Is increased alcohol intake in different phases of the menstrual cycle associated with fecundability in women?
Heavy intake (>6 drinks/week) of alcoholic beverages in the luteal phase and ovulatory subphase was associated with reduced odds of conception; moderate intake (3-6 drinks/week) during the luteal phase was also associated with reduced fecundability.
Despite strong indications for increased risk of infertility among drinking women with intention to conceive, inconsistencies in previous results point to possible residual confounding, and have not thoroughly investigated timing of drinking and other drinking patterns during the menstrual cycle.
Participants in The Mount Sinai Study of Women Office Workers (MSSWOW), a prospective cohort study of fertility, were recruited and followed between 1990 and 1994, and completed daily diaries reporting their alcohol intake (type and number of drinks) for a maximum of 19 months of follow-up (N = 413).
Participants were between 19 and 41 years of age. After completion of baseline surveys, they were asked to record their alcoholic beverage intake as number of drinks of beer, wine, and liquor per day, in addition to other exposures such as caffeine and smoking. Furthermore, they submitted urine samples each month to assess pregnancy. Menstrual cycle phases were calculated using the Knaus-Ognio approach. Discrete survival analysis methods were employed to estimate the association between categories of alcohol intake in each phase of menstrual cycle and fecundability.
In the luteal phase, both moderate drinking (3-6 drinks/week, Fecundability Odds Ratio (FOR)=0.56, CI: 0.31, 0.98) and heavy drinking (>6 drinks/week, FOR = 0.51, CI: 0.29, 0.89) were associated with a reduction in fecundability, compared to non-drinkers. For the follicular phase, heavy drinking in the ovulatory sub-phase (FOR = 0.39, CI: 0.19, 0.72) was similarly associated with reduced fecundability, compared to non-drinkers. For the pre-ovulatory sub-phase, heavy drinking (>6 drinks/week, FOR = 0.54, CI: 0.29, 0.97) was associated with reduction in fecundability, but this association was inconsistent when subjected to sensitivity tests. Each extra day of binge drinking was associated with 19% (FOR = 0.81, CI: 0.63, 0.98), and 41% (FOR = 0.59, CI: 0.33, 0.93) reduction in fecundability for the luteal phase and ovulatory sub-phase respectively, but no association was observed in the pre-ovulatory sub-phase. No meaningful differences in fecundability between beverages were observed in any menstrual phase.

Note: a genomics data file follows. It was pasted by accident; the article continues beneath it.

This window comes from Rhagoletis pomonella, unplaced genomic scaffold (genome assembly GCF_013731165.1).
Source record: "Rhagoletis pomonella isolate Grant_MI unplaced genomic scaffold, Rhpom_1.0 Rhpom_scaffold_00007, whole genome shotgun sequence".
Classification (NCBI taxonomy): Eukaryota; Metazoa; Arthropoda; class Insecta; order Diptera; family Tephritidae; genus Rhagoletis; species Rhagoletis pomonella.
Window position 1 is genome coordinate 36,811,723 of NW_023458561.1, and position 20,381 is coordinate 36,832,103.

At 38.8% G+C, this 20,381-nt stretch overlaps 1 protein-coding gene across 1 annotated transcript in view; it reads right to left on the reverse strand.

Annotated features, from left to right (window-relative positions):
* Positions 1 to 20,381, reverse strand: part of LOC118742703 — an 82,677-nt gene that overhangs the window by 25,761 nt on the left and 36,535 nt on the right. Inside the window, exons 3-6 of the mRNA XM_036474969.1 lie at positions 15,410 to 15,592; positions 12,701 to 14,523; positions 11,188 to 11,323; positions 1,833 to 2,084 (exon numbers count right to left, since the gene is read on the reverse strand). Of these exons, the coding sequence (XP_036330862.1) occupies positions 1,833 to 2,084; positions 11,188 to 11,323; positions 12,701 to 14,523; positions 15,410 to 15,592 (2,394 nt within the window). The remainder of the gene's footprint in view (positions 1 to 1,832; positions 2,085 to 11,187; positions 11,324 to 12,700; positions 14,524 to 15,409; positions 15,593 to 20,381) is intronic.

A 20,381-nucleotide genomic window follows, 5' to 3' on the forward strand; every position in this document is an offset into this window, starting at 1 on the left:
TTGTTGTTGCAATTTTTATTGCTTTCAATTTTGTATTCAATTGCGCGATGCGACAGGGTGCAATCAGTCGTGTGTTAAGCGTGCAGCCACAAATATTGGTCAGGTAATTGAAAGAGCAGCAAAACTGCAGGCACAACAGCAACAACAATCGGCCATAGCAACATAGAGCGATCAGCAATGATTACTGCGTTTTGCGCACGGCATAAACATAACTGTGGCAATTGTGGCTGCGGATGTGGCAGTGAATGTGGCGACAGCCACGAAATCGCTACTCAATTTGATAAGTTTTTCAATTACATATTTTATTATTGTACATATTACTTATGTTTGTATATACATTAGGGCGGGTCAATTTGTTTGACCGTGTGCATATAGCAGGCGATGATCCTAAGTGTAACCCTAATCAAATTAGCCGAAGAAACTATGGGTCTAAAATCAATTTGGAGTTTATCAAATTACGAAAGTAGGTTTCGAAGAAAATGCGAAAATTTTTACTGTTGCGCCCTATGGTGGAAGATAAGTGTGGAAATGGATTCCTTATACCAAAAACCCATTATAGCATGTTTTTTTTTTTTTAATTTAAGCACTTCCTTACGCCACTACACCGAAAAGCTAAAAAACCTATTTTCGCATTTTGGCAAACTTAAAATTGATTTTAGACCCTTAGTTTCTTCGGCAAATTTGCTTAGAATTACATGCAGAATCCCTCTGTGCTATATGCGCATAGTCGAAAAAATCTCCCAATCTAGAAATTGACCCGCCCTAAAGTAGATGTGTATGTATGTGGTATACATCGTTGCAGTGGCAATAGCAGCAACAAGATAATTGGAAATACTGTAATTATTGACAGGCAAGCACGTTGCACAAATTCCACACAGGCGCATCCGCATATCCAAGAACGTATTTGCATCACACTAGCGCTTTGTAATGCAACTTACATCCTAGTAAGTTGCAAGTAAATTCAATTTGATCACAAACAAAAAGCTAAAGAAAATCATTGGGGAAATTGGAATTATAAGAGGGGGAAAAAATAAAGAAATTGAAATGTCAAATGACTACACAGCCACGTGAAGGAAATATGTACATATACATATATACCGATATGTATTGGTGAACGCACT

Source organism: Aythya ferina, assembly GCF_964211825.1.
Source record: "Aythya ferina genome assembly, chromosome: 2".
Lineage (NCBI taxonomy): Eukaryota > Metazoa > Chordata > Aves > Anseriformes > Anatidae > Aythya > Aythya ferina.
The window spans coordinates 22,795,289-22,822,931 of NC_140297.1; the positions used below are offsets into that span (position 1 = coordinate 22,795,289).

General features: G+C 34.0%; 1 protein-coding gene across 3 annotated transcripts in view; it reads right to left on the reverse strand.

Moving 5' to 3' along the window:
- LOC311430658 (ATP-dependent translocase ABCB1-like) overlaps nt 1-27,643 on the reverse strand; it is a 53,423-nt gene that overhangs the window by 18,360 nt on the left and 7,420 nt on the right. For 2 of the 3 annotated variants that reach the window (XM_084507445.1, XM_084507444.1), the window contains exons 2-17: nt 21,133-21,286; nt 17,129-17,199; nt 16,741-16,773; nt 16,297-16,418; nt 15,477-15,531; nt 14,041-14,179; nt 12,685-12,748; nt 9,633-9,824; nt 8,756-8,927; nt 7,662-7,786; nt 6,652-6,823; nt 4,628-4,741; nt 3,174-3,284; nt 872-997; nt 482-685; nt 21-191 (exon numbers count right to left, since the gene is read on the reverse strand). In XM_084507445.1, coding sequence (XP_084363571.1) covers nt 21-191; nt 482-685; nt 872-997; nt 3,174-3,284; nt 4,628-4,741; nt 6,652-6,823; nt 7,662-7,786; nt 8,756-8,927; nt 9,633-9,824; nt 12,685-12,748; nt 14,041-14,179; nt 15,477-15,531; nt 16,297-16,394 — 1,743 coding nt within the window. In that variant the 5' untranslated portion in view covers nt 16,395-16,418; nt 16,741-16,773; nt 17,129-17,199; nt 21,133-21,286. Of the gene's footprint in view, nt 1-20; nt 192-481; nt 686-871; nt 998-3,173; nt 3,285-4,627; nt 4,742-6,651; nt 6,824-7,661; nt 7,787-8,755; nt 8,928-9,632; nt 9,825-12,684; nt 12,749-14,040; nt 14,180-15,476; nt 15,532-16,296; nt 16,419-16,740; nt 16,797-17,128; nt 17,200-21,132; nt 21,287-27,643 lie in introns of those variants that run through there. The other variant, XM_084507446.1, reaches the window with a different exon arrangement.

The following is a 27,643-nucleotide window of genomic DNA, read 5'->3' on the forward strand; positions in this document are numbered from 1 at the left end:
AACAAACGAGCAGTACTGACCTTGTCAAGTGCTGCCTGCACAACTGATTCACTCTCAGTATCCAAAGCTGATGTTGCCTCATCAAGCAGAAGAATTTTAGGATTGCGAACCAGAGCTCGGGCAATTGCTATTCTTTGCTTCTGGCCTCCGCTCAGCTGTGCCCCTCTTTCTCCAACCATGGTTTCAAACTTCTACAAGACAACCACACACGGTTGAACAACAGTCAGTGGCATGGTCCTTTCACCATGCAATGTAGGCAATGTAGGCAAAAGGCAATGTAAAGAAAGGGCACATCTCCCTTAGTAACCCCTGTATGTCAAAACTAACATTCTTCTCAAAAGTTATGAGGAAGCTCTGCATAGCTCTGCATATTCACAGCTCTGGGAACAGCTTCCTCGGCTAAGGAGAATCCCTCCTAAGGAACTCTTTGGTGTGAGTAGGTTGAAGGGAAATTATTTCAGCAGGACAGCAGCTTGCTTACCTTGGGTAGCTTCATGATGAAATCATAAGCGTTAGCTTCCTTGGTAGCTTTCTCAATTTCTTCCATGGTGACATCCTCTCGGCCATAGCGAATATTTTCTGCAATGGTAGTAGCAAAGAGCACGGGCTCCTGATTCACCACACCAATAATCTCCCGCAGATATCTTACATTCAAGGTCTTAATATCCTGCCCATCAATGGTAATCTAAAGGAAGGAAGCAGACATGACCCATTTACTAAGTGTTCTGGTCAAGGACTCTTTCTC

Patterns of alcohol intake in this cohort suggest a lower average alcohol intake compared to more recent national averages for the same demographic group. Sample sizes were small for some subgroups, resulting in limited power to examine specific beverage types in different phases of the menstrual cycle, or to assess interaction. In addition, the influence of male partner alcohol intake was not assessed, the data relied on self-report, and residual confounding (e.g. unmeasured behaviors correlated with alcohol intake) is a possibility.
Results suggest an inverse association between alcohol and fecundability, and support the relevance of menstrual cycle phases in this link. More specifically, moderate to heavy drinking during the luteal phase, and heavy drinking in the ovulatory window, could disturb the delicate sequence of hormonal events, affecting chances of a successful conception.
Authors declare no conflict of interest. This work was supported by the National Institutes of Health grant, R01-HD24618.

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